Project Empower – Part 1: Designing to make a real difference

As we get ready to finalise Project Empower, and introduce it to our community of stakeholders, we thought it would be useful to set the stage for those who’ve been following and supporting our journey, as well as bring others up to speed.

There’s a bit of ground to cover, so we’ve broken things down into a few parts. This post is Part 1.

Setting the Scene

Project Empower is a capstone over a series of Ecosystem Projects we’ve been working on. These are:

  1. Project Kratos;
  2. Project Demos;
  3. Project Revelation; and
  4. Project Fiducia.

We’ll describe these Projects separately in future posts. For now, in this overview, we introduce the fundamental problem definition, design philosophy and some of the key results.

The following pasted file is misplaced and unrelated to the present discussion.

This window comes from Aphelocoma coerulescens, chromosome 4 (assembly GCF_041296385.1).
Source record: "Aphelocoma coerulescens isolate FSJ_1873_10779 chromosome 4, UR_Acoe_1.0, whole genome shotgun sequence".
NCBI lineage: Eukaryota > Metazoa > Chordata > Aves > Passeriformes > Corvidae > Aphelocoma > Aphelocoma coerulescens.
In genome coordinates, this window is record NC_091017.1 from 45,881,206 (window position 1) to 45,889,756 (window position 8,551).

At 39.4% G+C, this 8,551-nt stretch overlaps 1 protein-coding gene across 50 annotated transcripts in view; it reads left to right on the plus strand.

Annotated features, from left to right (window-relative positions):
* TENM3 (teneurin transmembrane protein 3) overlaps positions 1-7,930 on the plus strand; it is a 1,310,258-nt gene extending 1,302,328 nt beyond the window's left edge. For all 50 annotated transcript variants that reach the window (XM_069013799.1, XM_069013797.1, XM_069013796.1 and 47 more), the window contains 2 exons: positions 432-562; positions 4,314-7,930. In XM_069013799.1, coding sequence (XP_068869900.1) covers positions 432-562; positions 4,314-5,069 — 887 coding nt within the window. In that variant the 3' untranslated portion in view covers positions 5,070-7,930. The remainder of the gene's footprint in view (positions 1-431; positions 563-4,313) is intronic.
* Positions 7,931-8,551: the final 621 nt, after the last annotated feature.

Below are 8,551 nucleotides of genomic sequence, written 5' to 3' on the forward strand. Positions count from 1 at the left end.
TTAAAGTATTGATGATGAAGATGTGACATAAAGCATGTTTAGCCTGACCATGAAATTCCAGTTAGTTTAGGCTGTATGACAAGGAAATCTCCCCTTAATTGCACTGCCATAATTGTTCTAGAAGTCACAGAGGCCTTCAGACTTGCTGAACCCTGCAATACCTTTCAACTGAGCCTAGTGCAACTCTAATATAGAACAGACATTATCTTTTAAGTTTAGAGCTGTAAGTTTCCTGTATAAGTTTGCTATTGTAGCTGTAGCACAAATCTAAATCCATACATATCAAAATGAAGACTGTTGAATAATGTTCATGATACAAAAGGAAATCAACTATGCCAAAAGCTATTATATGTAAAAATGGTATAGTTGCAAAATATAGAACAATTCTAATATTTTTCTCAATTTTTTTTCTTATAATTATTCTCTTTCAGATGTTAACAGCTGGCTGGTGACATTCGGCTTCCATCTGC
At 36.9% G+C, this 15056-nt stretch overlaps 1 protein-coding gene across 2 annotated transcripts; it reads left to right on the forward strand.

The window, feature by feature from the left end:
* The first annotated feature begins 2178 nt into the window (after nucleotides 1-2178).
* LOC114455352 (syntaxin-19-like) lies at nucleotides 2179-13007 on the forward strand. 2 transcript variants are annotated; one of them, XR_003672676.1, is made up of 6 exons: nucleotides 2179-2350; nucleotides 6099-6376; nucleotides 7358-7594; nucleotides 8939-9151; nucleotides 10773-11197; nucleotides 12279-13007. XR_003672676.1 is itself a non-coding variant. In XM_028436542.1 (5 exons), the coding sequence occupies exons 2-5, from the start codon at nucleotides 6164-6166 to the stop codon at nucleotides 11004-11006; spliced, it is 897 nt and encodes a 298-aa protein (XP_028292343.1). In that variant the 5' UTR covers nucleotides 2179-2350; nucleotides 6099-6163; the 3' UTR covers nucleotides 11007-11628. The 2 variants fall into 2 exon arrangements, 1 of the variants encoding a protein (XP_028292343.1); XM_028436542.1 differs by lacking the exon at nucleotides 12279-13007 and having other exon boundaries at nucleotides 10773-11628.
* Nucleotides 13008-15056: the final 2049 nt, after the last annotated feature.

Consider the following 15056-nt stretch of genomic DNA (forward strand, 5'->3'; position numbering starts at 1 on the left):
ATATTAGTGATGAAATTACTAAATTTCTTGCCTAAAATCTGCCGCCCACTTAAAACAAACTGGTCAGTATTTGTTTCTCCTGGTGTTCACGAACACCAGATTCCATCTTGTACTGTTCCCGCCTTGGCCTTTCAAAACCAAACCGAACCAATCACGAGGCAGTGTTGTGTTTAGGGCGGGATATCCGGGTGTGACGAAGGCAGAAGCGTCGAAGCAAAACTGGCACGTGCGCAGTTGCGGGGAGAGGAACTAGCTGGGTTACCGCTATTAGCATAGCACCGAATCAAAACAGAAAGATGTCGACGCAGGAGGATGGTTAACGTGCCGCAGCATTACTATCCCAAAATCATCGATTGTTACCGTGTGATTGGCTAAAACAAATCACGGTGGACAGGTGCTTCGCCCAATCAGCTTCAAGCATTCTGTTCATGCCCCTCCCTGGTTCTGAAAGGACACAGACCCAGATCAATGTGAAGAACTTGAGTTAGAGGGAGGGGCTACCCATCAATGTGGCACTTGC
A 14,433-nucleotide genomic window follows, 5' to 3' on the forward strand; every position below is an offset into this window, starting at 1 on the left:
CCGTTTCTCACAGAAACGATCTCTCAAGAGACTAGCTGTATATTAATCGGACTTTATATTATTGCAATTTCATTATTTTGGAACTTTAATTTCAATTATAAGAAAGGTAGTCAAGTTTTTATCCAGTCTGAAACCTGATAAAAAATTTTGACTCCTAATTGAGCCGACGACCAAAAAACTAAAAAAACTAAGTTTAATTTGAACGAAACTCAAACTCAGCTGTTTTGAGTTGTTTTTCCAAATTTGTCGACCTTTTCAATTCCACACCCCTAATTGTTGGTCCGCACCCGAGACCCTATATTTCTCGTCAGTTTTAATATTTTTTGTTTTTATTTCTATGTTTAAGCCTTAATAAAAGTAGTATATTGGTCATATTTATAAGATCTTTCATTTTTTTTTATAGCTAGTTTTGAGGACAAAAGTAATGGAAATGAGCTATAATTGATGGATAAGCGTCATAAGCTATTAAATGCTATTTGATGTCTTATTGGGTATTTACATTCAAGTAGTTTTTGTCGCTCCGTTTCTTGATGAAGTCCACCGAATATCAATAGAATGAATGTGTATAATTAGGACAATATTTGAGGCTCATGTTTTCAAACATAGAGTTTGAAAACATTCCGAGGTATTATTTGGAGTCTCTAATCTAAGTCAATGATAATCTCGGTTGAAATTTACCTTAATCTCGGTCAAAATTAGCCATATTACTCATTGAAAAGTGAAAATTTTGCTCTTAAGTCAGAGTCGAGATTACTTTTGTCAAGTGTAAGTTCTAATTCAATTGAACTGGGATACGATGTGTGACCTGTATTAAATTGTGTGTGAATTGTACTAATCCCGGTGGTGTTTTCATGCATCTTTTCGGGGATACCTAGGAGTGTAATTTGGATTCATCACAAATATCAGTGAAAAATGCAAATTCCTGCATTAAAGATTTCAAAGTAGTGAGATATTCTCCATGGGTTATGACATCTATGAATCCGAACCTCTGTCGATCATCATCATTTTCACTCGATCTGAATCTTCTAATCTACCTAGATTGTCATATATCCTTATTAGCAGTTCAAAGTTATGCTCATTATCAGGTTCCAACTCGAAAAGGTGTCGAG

Defining the problems

We began BeefLedger because of two major problems in all sorts of supply chains, with a particular focus on that for beef:

  1. collapse in trust when it came to credence claims – both by business and consumers let’s call this a basic diminution of trust in the authenticity claims from existing chains, their dominant actors and authorities (often made worse by bad actors exploiting circumstances); and
  2. Costly finance along the supply chain, making it both expensive and , risky and difficult, for especially new entrants and independent producers wanting to ‘reach out beyond the mainstream’ structures and channels and ‘do things differently’. This is stifling innovation.